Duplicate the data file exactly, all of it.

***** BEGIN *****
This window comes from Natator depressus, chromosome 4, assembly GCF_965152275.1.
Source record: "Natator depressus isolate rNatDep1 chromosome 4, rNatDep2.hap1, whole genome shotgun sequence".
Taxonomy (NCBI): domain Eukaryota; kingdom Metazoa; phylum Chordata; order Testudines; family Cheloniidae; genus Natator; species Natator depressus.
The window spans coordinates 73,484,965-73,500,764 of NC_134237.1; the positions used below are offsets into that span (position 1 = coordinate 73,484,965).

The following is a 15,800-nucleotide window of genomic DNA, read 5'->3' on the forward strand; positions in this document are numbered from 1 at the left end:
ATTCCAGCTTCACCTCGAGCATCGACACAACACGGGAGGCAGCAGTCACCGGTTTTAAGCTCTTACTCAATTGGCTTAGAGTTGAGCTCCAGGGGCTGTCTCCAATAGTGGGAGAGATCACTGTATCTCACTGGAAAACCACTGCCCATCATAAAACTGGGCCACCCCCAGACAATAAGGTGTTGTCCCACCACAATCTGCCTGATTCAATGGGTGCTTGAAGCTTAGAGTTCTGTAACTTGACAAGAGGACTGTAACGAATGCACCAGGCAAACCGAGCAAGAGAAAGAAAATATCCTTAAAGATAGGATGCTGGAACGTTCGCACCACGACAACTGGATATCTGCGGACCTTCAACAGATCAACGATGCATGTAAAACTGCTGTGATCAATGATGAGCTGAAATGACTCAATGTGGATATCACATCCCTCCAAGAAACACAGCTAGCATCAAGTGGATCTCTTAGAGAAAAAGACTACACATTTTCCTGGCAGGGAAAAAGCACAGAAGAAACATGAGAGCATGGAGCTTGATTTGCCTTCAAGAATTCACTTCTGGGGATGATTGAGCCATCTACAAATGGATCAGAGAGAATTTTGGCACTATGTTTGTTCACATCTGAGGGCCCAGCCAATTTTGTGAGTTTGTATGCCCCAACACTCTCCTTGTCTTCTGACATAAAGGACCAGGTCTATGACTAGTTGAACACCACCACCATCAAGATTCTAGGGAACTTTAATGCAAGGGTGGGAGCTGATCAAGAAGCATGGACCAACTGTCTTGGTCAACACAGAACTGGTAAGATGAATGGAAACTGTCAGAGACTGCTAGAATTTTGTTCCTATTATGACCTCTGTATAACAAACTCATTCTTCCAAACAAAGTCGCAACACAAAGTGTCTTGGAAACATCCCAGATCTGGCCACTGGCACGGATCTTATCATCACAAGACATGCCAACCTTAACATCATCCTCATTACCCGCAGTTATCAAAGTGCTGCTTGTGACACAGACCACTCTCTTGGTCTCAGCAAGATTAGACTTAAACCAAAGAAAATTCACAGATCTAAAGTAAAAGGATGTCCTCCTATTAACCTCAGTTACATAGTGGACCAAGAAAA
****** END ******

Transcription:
This window comes from Natator depressus, chromosome 4, assembly GCF_965152275.1.
Source record: "Natator depressus isolate rNatDep1 chromosome 4, rNatDep2.hap1, whole genome shotgun sequence".
Taxonomy (NCBI): domain Eukaryota; kingdom Metazoa; phylum Chordata; order Testudines; family Cheloniidae; genus Natator; species Natator depressus.
The window spans coordinates 73,484,965-73,500,764 of NC_134237.1; the positions used below are offsets into that span (position 1 = coordinate 73,484,965).

The following is a 15,800-nucleotide window of genomic DNA, read 5'->3' on the forward strand; positions in this document are numbered from 1 at the left end:
ATTCCAGCTTCACCTCGAGCATCGACACAACACGGGAGGCAGCAGTCACCGGTTTTAAGCTCTTACTCAATTGGCTTAGAGTTGAGCTCCAGGGGCTGTCTCCAATAGTGGGAGAGATCACTGTATCTCACTGGAAAACCACTGCCCATCATAAAACTGGGCCACCCCCAGACAATAAGGTGTTGTCCCACCACAATCTGCCTGATTCAATGGGTGCTTGAAGCTTAGAGTTCTGTAACTTGACAAGAGGACTGTAACGAATGCACCAGGCAAACCGAGCAAGAGAAAGAAAATATCCTTAAAGATAGGATGCTGGAACGTTCGCACCACGACAACTGGATATCTGCGGACCTTCAACAGATCAACGATGCATGTAAAACTGCTGTGATCAATGATGAGCTGAAATGACTCAATGTGGATATCACATCCCTCCAAGAAACACAGCTAGCATCAAGTGGATCTCTTAGAGAAAAAGACTACACATTTTCCTGGCAGGGAAAAAGCACAGAAGAAACATGAGAGCATGGAGCTTGATTTGCCTTCAAGAATTCACTTCTGGGGATGATTGAGCCATCTACAAATGGATCAGAGAGAATTTTGGCACTATGTTTGTTCACATCTGAGGGCCCAGCCAATTTTGTGAGTTTGTATGCCCCAACACTCTCCTTGTCTTCTGACATAAAGGACCAGGTCTATGACTAGTTGAACACCACCACCATCAAGATTCTAGGGAACTTTAATGCAAGGGTGGGAGCTGATCAAGAAGCATGGACCAACTGTCTTGGTCAACACAGAACTGGTAAGATGAATGGAAACTGTCAGAGACTGCTAGAATTTTGTTCCTATTATGACCTCTGTATAACAAACTCATTCTTCCAAACAAAGTCGCAACACAAAGTGTCTTGGAAACATCCCAGATCTGGCCACTGGCACGGATCTTATCATCACAAGACATGCCAACCTTAACATCATCCTCATTACCCGCAGTTATCAAAGTGCTGCTTGTGACACAGACCACTCTCTTGGTCTCAGCAAGATTAGACTTAAACCAAAGAAAATTCACAGATCTAAAGTAAAAGGATGTCCTCCTATTAACCTCAGTTACATAGTGGACCAAGAAAA